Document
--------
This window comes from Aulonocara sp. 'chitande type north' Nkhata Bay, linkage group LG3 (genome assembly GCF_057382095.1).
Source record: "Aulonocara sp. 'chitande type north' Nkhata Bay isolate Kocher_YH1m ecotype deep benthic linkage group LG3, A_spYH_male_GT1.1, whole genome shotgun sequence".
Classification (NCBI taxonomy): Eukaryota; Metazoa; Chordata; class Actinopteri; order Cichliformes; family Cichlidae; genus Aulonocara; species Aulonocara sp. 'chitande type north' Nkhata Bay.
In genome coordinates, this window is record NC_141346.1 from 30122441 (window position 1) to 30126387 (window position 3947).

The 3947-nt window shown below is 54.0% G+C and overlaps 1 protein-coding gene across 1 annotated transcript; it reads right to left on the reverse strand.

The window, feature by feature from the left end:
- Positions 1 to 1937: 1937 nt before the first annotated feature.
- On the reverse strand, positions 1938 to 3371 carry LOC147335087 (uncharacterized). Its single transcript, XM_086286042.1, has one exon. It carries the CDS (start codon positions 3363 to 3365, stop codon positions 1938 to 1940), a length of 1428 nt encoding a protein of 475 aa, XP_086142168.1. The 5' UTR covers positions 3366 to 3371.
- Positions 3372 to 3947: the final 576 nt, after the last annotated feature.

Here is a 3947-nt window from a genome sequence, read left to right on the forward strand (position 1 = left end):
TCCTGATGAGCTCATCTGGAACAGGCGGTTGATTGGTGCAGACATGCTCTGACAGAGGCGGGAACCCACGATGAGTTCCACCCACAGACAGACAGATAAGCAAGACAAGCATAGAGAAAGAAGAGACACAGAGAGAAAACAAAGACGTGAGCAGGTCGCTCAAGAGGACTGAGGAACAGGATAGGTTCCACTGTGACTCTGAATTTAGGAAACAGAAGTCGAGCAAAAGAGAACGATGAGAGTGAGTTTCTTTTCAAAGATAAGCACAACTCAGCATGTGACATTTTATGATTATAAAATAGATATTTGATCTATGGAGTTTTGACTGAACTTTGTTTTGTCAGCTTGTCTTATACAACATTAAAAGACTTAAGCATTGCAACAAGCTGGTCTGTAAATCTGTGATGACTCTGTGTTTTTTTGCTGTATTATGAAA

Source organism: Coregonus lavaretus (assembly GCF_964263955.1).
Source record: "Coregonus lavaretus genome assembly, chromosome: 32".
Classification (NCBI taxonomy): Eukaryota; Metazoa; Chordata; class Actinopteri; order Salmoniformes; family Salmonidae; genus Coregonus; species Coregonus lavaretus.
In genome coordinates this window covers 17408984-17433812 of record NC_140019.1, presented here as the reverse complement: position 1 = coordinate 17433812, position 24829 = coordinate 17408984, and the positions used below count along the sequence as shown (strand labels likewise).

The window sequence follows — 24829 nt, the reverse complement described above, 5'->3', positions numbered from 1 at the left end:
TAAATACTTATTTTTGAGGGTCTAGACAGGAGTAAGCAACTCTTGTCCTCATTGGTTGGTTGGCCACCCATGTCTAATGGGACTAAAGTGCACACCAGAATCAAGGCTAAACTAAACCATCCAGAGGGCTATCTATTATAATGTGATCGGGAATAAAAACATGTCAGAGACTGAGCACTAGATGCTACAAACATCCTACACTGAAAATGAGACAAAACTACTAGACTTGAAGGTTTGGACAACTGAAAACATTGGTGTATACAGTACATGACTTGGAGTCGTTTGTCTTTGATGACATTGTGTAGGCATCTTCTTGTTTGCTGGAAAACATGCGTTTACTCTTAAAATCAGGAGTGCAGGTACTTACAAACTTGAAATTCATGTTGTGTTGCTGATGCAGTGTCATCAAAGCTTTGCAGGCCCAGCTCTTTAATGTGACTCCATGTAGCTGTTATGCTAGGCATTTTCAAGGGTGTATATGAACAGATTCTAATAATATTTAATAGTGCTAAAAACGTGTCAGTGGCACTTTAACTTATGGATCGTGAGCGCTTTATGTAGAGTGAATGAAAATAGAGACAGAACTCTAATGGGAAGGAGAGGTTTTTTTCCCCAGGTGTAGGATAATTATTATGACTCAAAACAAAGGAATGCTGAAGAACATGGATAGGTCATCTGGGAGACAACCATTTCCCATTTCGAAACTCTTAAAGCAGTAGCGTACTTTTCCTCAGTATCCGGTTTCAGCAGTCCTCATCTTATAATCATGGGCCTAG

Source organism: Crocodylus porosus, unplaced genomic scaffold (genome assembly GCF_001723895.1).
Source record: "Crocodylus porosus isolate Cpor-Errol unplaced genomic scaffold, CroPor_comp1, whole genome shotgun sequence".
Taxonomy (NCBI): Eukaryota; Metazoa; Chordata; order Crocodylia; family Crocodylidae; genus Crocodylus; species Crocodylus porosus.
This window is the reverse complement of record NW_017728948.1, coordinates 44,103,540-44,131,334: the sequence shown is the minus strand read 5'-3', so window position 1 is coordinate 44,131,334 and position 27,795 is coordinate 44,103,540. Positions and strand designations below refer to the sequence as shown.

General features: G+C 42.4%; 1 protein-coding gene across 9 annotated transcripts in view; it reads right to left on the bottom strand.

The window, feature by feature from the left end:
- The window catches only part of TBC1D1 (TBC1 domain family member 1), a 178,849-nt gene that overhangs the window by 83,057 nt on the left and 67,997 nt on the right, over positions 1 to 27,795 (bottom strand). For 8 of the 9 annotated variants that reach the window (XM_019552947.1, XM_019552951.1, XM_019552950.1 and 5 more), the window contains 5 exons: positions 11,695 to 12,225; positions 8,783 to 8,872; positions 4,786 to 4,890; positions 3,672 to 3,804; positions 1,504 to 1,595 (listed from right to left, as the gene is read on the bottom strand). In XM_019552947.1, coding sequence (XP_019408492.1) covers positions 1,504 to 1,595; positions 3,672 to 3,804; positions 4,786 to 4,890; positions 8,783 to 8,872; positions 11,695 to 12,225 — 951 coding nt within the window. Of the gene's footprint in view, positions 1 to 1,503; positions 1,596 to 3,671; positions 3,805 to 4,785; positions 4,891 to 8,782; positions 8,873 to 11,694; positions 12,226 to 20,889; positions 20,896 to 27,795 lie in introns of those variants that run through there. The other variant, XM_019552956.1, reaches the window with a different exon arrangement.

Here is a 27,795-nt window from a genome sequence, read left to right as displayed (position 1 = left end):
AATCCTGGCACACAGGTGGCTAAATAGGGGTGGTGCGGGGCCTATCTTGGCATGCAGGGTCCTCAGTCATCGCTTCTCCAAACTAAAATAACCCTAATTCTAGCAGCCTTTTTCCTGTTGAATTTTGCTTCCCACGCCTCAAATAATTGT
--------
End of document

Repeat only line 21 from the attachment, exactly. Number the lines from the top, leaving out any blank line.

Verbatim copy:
This window is the reverse complement of record NW_017728948.1, coordinates 44,103,540-44,131,334: the sequence shown is the minus strand read 5'-3', so window position 1 is coordinate 44,131,334 and position 27,795 is coordinate 44,103,540. Positions and strand designations below refer to the sequence as shown.